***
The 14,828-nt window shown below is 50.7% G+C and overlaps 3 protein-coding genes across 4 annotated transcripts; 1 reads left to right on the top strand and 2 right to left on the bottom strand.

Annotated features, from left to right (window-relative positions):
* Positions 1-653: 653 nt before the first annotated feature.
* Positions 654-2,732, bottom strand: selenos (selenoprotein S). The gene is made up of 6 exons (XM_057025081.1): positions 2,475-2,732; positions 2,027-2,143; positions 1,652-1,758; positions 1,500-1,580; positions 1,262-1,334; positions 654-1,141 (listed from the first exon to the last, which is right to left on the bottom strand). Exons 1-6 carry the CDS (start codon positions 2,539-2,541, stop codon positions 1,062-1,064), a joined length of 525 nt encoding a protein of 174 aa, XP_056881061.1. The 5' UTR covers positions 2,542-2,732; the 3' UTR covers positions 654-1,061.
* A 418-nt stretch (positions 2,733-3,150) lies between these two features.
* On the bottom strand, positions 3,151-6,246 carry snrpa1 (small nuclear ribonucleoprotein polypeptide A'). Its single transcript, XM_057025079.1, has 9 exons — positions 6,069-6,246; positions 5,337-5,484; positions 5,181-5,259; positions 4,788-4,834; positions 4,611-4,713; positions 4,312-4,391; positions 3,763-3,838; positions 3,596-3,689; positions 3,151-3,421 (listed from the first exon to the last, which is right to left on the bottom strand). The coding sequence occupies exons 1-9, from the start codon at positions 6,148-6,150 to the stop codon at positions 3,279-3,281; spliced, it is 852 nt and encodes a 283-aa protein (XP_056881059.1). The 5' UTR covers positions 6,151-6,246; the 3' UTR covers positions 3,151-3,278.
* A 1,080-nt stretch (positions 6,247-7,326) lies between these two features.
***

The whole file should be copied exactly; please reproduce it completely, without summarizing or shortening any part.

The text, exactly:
The 14,828-nt window shown below is 50.7% G+C and overlaps 3 protein-coding genes across 4 annotated transcripts; 1 reads left to right on the top strand and 2 right to left on the bottom strand.

Annotated features, from left to right (window-relative positions):
* Positions 1-653: 653 nt before the first annotated feature.
* Positions 654-2,732, bottom strand: selenos (selenoprotein S). The gene is made up of 6 exons (XM_057025081.1): positions 2,475-2,732; positions 2,027-2,143; positions 1,652-1,758; positions 1,500-1,580; positions 1,262-1,334; positions 654-1,141 (listed from the first exon to the last, which is right to left on the bottom strand). Exons 1-6 carry the CDS (start codon positions 2,539-2,541, stop codon positions 1,062-1,064), a joined length of 525 nt encoding a protein of 174 aa, XP_056881061.1. The 5' UTR covers positions 2,542-2,732; the 3' UTR covers positions 654-1,061.
* A 418-nt stretch (positions 2,733-3,150) lies between these two features.
* On the bottom strand, positions 3,151-6,246 carry snrpa1 (small nuclear ribonucleoprotein polypeptide A'). Its single transcript, XM_057025079.1, has 9 exons — positions 6,069-6,246; positions 5,337-5,484; positions 5,181-5,259; positions 4,788-4,834; positions 4,611-4,713; positions 4,312-4,391; positions 3,763-3,838; positions 3,596-3,689; positions 3,151-3,421 (listed from the first exon to the last, which is right to left on the bottom strand). The coding sequence occupies exons 1-9, from the start codon at positions 6,148-6,150 to the stop codon at positions 3,279-3,281; spliced, it is 852 nt and encodes a 283-aa protein (XP_056881059.1). The 5' UTR covers positions 6,151-6,246; the 3' UTR covers positions 3,151-3,278.
* A 1,080-nt stretch (positions 6,247-7,326) lies between these two features.